Dannii Minogue has revealed that she was once forced to take a HIV test after a newspaper threatened to print false allegations which claimed that she had the virus. The X Factor judge was seen speaking candidly about the incident in an uncut version of her Life Stories interview with Piers Morgan, which was broadcast on ITV2. According to Minogue, a journalist sent her flowers and a note which read: 'We have tried to contact you to speak to you with no luck, and if you don't speak to us, we have it on good authority that you're HIV positive and we're running the headline.' The singer explained: 'I drove down to my doctor's office, sat there, put my arm out and said, "I need this test done immediately," and all I could do was have this piece of paper slapped on their desk to say, "No I'm not HIV positive, there is no story" - and it quickly and quietly went away.'

Former EastEnders actor Joe Swash has been declared bankrupt by London's High Court. The twenty seven-year-old's financial setback came after he failed to pay a final twenty thousand pounds instalment of a one hundred and twenty thousand pound tax bill, the Sun reports. Swash's bankrupt status was made official at the court yesterday. The Official Receiver will now take charge of swash's assets for the time being.

Nicole Kidman has revealed that she has explored different types of sexuality in her past and current relationships. The actress wed Tom Cruise in 1990 and they divorced in 2001. She later married country singer Keith Urban in 2006. Kidman told GQ: 'I've explored obsession. I've explored loss and love in terms of being in a grief-stricken place. I've explored strange sexual fetish stuff, I've explored the mundane aspect of marriage, and monogamy.' She added: 'You work on it. It's a very extraordinary, adventurous place to be - incredibly raw, incredibly dangerous and you're very much out at sea. You're exposed. You could drown. When you commit to someone like that, you live and die together by that decision.'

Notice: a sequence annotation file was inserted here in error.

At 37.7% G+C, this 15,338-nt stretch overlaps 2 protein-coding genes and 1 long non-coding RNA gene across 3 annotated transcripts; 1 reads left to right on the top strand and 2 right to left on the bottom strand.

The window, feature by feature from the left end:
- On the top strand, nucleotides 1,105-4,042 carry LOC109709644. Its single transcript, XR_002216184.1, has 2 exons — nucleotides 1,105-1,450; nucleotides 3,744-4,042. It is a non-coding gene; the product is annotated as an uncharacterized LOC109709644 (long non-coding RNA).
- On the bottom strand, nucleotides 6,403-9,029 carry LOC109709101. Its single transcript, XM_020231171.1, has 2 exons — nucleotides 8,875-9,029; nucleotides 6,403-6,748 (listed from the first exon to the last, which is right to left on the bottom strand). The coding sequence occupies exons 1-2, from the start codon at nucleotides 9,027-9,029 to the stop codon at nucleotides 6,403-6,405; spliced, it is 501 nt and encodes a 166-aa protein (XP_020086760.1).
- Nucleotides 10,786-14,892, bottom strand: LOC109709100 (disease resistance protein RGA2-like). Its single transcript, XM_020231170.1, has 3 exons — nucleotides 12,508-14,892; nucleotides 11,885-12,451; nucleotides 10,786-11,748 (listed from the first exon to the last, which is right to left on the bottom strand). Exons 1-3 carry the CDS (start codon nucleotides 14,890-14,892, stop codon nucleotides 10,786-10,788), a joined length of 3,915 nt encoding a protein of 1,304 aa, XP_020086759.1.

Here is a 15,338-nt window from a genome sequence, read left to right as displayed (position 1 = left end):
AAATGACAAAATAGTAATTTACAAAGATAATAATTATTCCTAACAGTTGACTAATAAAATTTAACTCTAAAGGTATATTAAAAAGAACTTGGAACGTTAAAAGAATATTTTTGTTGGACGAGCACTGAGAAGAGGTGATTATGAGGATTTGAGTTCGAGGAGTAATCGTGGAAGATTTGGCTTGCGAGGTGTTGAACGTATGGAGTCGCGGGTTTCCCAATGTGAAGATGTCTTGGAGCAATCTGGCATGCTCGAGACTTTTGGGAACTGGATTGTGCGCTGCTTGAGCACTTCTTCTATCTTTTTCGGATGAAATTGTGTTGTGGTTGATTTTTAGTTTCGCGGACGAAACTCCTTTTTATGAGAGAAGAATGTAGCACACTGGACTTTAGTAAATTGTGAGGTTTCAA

Buffy The Vampire Slayer creator Joss Whedon has offered a bid of ten thousand dollars to acquire the rights to the Terminator movie franchise. In a light-hearted post on his website, Whedon suggested making a 'Terminator of the Rings and giving a lozenge to gravel-voiced actor Christian Bale. But the screenwriter later said he 'loves the franchise' and had 'learned a lot from it.' The company which acquired the rights in 2007 for around twenty five million dollars has recently declared bankruptcy and is likely to auction off the franchise next year. Whedon's ideas for rebooting the Terminator series included, he said, 'more porn' and stopping the series from 'getting less cool.' Whedon wrapped up his 'bid' to take the Terminator to the next stage by declaring: 'End this bloody bidding war before it begins, and put the Terminator in the hands of someone who watched the first one more than any other movie in college, including Song of Norway.' In his subsequent interview with Entertainment Weekly, the film-maker denied his open letter was a 'slam' on the movies, 'even the later ones. Not since they auctioned off frames from The Little Mermaid have I wished I had more money this much. So you know what, it never hurts to ask.'

As mentioned in the last blog, the Beeb has reportedly received nearly fifty complaints after David Mitchell joked there was 'absolutely no truth in the rumour that the last line in Anne Frank's diary reads: "Today is my birthday, dad bought me a drum kit.'" Mitchell made the joke on Radio 4's The Unbelievable Truth in which panel members slip untruths into statements. One listener complained: 'Making humour out of the suffering of an innocent young girl at the hands of bigoted fascists has no place on the BBC.' Err ... except that he wasn't. He was making a joke about the loud noise that drums make when you play them. That's actually quite a different target, I'm sure you'll agree. Gillian Walnes, of the London-based Anne Frank Trust, said she was 'very surprised' that the BBC had yet to make a statement of regret. The BBC promptly went one better and issued a statement of 'bite me.' 'The joke was a ludicrous and far-fetched way of illustrating the rules of the game. Regular listeners are familiar with its style and tone.' Which, of course, anyone with half an ounce of basic bloody common sense in their brains would have known anyway. Still, you know, why be sensible and laid back out these things when, with a little bit of effort, you can raise a load of fuss over nothing and get your name in the sort of newspapers that just love people like you?